An inverse modeling approach for tree-ring-based climate reconstructions under changing atmospheric CO2 concentrations
- 1Dept of Geography and GEOTOP, Université du Québec à Montréal, Montréal, Canada
- 2CEREGE, Aix-Marseille Université CNRS UMR7330, Europôle de l'Arbois, 13545 Aix-en-Provence, France
- 3LSCE-IPSL, UMR CEA-CNRS-UVSQ 8212, 12, L'Orme des Merisiers, 91191 Gif-sur-Yvette, France
- 4Onema-Irstea Hydro-écologie Plans d’Eau, 3275 Route de Cézanne, CS 40061, 13182 Aix-en-Provence, France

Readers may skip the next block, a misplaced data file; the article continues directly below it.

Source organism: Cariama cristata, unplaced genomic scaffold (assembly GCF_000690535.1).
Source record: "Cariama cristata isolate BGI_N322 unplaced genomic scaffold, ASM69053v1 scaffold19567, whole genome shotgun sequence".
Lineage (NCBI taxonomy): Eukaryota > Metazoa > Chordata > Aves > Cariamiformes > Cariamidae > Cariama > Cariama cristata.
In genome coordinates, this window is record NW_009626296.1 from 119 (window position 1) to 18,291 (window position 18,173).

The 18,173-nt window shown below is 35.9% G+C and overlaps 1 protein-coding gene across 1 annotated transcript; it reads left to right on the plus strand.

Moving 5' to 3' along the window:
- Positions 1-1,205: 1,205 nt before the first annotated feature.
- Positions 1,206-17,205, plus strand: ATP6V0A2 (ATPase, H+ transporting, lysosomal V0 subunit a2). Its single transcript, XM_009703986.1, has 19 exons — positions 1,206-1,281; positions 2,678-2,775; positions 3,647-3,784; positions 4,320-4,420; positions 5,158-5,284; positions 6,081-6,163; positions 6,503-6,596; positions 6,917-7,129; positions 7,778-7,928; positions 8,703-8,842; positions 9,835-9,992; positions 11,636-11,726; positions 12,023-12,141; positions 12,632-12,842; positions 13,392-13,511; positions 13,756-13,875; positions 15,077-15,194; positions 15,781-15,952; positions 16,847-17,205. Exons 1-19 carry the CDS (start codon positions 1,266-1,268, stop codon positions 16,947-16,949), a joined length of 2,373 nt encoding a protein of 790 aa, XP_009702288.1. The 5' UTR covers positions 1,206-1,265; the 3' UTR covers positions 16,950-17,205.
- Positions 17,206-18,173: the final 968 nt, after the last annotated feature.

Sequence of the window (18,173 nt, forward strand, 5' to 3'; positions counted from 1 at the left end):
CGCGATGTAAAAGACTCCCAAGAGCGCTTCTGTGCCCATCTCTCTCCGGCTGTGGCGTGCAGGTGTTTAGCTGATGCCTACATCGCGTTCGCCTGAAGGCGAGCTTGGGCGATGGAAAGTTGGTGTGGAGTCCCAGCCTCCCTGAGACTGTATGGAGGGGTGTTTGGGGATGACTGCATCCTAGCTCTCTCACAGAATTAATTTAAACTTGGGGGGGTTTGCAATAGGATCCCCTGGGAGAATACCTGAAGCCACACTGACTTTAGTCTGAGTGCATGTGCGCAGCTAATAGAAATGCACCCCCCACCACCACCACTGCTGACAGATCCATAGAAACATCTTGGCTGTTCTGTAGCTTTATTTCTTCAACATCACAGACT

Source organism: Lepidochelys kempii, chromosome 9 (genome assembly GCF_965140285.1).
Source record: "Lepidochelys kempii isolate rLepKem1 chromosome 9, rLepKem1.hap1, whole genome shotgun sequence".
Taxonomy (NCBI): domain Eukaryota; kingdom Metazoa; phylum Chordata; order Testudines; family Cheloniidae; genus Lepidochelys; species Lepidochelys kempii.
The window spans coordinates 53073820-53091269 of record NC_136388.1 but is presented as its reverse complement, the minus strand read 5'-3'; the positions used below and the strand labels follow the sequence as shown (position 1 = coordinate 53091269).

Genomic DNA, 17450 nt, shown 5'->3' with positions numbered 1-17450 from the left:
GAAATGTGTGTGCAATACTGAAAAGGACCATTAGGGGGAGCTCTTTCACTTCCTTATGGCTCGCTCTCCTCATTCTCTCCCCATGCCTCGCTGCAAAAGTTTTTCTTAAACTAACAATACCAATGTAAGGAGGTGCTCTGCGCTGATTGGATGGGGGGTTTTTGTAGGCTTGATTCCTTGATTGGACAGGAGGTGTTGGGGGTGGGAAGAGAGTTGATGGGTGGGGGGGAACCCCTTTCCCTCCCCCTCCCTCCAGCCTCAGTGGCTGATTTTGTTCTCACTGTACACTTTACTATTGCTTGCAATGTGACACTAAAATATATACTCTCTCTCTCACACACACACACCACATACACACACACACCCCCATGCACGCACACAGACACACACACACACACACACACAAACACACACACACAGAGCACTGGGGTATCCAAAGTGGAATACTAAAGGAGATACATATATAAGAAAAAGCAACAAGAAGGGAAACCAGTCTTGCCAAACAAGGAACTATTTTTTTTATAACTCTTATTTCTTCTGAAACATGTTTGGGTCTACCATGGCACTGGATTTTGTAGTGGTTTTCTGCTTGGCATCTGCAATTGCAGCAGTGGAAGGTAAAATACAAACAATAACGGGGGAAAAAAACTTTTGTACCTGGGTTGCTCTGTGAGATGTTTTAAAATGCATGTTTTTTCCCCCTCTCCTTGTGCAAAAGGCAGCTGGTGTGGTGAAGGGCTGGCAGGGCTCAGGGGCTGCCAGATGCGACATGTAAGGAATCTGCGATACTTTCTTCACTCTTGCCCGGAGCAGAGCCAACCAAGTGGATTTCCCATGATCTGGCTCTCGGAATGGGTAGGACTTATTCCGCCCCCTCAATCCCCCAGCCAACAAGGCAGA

Abstract. Over the last decades, dendroclimatologists have relied upon linear transfer functions to reconstruct historical climate. Transfer functions need to be calibrated using recent data from periods where CO2 concentrations reached unprecedented levels (near 400 ppm – parts per million). Based on these transfer functions, dendroclimatologists must then reconstruct a different past, a past where CO2 concentrations were far below 300 ppm. However, relying upon transfer functions calibrated in this way may introduce an unanticipated bias in the reconstruction of past climate, particularly if CO2 has had a noticeable impact on tree growth and water use efficiency since the beginning of the industrial era. As an alternative to the transfer function approach, we run the MAIDENiso ecophysiological model in an inverse mode to link together climatic variables, atmospheric CO2 concentrations and tree growth parameters. Our approach endeavors to find the optimal combination of meteorological conditions that best simulate observed tree ring patterns. We test our approach in the Fontainebleau Forest (France). By comparing two different CO2 scenarios, we present evidence that increasing CO2 concentrations have had a slight, yet significant, effect on the reconstruction results. We demonstrate that realistic CO2 concentrations need to be inputted in the inversion so that observed increasing trends in summer temperature are adequately reconstructed. Fixing CO2 concentrations at preindustrial levels (280 ppm) results in undesirable compensation effects that force the inversion algorithm to propose climatic values that lie outside from the bounds of observed climatic variability. Ultimately, the inversion approach has several advantages over traditional transfer function approaches, most notably its ability to separate climatic effects from CO2 imprints on tree growth. Therefore, our method produces reconstructions that are less biased by anthropogenic greenhouse gas emissions and that are based on sound ecophysiological knowledge.